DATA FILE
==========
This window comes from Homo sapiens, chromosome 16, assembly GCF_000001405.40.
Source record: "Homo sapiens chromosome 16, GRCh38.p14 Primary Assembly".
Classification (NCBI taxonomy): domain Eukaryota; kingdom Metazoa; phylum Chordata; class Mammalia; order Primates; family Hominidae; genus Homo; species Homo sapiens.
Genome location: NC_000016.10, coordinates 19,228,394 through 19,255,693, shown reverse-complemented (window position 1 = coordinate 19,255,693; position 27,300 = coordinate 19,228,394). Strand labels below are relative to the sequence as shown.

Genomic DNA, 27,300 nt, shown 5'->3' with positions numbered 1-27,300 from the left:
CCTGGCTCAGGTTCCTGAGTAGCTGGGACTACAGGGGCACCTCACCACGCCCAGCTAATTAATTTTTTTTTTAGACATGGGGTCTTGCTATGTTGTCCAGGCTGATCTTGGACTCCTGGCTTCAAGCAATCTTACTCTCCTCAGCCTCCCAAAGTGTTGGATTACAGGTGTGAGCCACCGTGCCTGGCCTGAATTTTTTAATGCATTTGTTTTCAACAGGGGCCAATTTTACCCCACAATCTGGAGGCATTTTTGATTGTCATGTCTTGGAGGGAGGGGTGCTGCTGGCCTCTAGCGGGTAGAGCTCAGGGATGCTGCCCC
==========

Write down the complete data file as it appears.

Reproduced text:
This window comes from Homo sapiens, chromosome 16, assembly GCF_000001405.40.
Source record: "Homo sapiens chromosome 16, GRCh38.p14 Primary Assembly".
Classification (NCBI taxonomy): domain Eukaryota; kingdom Metazoa; phylum Chordata; class Mammalia; order Primates; family Hominidae; genus Homo; species Homo sapiens.
Genome location: NC_000016.10, coordinates 19,228,394 through 19,255,693, shown reverse-complemented (window position 1 = coordinate 19,255,693; position 27,300 = coordinate 19,228,394). Strand labels below are relative to the sequence as shown.

Genomic DNA, 27,300 nt, shown 5'->3' with positions numbered 1-27,300 from the left:
CCTGGCTCAGGTTCCTGAGTAGCTGGGACTACAGGGGCACCTCACCACGCCCAGCTAATTAATTTTTTTTTTAGACATGGGGTCTTGCTATGTTGTCCAGGCTGATCTTGGACTCCTGGCTTCAAGCAATCTTACTCTCCTCAGCCTCCCAAAGTGTTGGATTACAGGTGTGAGCCACCGTGCCTGGCCTGAATTTTTTAATGCATTTGTTTTCAACAGGGGCCAATTTTACCCCACAATCTGGAGGCATTTTTGATTGTCATGTCTTGGAGGGAGGGGTGCTGCTGGCCTCTAGCGGGTAGAGCTCAGGGATGCTGCCCC